About the Blog

I will post a new entry every few weeks. Some will be new writing and some will be past work that has relevance today. The writing will deal in some way with the themes that have been part of my teaching and writing life for decades:

•teaching and learning;
•educational opportunity;
•the importance of public education in a democracy;
•definitions of intelligence and the many manifestations of intelligence in school, work, and everyday life; and
•the creation of a robust and humane philosophy of education.

If I had to sum up the philosophical thread that runs through my work, it would be this: A deep belief in the ability of the common person, a commitment to educational, occupational, and cultural opportunity to develop that ability, and an affirmation of public institutions and the public sphere as vehicles for nurturing and expressing that ability.

My hope is that this blog will foster an online community that brings people together to continue the discussion.


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Thursday, March 27, 2008

Education, the Media, and the Public Sphere

I am so pleased to see the posts on this issue of the purpose of schooling. I’m continuing to think and write about the issue myself, and I hope this blog becomes a place for lots of people to exchange ideas about the reasons we educate in a democracy. Let me also invite readers who teach in postsecondary settings, job training programs, adult literacy centers, etc. to join in. The discussion of the goals of education has become narrow in those settings as well.

I think there is a two-fold task before us.

The first part, as everyone has been saying, is to offer a richer, fuller list of reasons as to why we educate in a democracy. I think we already have a long list of good reasons, and many of them have been posted by the readers of this blog alone. True, much public discussion and deliberation would be needed to refine them and achieve consensus, but we’re not operating in a conceptual vacuum.

The big challenge right now as I see it is to get this discussion more fully into the policy arena and public sphere. That is the second part of the task that faces us, and I think it is formidable. Let me tell you a brief story.

I originally submitted the essay on NCLB that I referred to in my 3/19/08 post to one of the on-line politics and culture magazines, a place where I had published before. You can read excerpts on the 3/19/08 post or retrieve the whole articles from the “news” section of my web site, but, in a nutshell, I tried to give NCLB its due while explaining its limitations and unintended consequences. So, for example, I explained in non-technical language why a standardized test score is an inadequate measure of learning. This is the kind of thing, I figured, it would be good for the general public to consider.

The editor responded that the piece was too “wonky” and “cautious”. Could I send something that is “faster” and gets to “what works and what should be changed?” I understand the editor’s desire for writing that has some snap to it, but I was also struck by the characterization of the writing as “wonky”, which, to my mind, means overly laden with details that only a policy buff would appreciate. How did we get to the place, I wondered, where analysis equals tedious attention to detail, where reflection becomes “caution”, or, the subtext, boring?

As we continue to try to change the public conversation about education, we need to consider, as well, the limits of the mechanisms of public discourse. I’ve been thinking a lot about this lately, and will have more to say in future posts. But I’m curious about your thoughts and experiences. How do we get more deliberative discussion about the purpose of schooling out into the public sphere?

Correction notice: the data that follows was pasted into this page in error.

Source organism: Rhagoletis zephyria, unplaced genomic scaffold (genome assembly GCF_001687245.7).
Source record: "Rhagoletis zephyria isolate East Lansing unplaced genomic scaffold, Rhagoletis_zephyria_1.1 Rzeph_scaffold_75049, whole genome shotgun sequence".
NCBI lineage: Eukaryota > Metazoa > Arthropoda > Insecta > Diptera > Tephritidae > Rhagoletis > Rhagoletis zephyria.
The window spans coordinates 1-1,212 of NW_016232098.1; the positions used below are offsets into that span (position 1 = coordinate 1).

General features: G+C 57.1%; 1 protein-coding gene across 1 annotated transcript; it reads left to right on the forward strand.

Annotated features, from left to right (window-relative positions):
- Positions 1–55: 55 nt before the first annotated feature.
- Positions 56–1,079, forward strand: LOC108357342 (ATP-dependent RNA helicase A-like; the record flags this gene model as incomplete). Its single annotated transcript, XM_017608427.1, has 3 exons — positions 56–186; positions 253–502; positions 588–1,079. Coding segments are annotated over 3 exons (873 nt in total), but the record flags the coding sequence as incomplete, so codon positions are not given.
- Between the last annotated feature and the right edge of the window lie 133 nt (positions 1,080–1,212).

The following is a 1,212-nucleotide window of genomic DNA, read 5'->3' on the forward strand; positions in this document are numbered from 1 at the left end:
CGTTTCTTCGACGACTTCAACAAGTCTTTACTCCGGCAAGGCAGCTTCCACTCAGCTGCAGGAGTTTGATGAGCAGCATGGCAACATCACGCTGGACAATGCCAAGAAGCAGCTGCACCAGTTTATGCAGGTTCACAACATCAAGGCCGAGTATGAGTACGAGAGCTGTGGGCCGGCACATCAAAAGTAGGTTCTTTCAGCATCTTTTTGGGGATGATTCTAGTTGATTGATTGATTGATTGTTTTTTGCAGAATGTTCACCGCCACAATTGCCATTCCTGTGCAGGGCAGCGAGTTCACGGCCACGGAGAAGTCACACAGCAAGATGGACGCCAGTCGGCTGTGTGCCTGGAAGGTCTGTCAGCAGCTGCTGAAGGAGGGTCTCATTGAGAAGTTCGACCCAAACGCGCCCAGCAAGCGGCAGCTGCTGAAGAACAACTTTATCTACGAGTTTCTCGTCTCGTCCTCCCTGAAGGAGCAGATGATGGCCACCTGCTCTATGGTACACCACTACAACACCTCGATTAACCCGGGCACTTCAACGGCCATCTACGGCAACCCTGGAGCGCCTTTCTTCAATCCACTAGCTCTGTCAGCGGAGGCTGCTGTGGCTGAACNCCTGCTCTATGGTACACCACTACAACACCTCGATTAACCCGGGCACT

1. I think that Mike has set a courageous example of how educational scholars and writers CAN create a richer public discourse around education. This is a collective responsibility, and all too often academic writers and researchers don't immerse themselves as fully into the messy waters of a public dialogue about education.

    Writers and researchers working more from the "right" embrace the mantra of scientifically based research that excludes everyday voices and cultural concerns. But those from the academic "left" can veer in the opposite direction -- toward a language drawn from cultural and critical theory that again excludes everyday language, narratives, and lives. I think that it's very challenging to find a language that can address complex ideas and questions without "dumbing" them down BUT that seriously engages with our system of public education. Maybe if more researchers and scholars tried to engage in a wider public discourse we'd be a little further along. I wonder if a lot of folks haven't been so turned off by the current political climate and the restrictive rhetoric of NCLB that many of us have just quit trying. We should get back in there, perhaps using this time of political flux and change to create a new kind of public AND intellectual conversation. -- deborah hicks

  2. Keep up the good work Mike. You are an inspiration to all of us.
    Sam Wineburg

  3. Mike you've posed a question that I've thought about all through grad school..one that continues to occupy my thoughts.

    I was just at the annual AERA meeting where much discussion on education took place...but as you well know...it's an internal discussion. except for one case...I went to a session on hip hop in education, and the researcher brought in some of the high school students who were part of his study, and had them present on the work he did at the school...it was a breath of fresh air. Getting the participants of studies to be part of the "formal" discussions on findings might be at least one way, non? I'd like to hear your thoughts...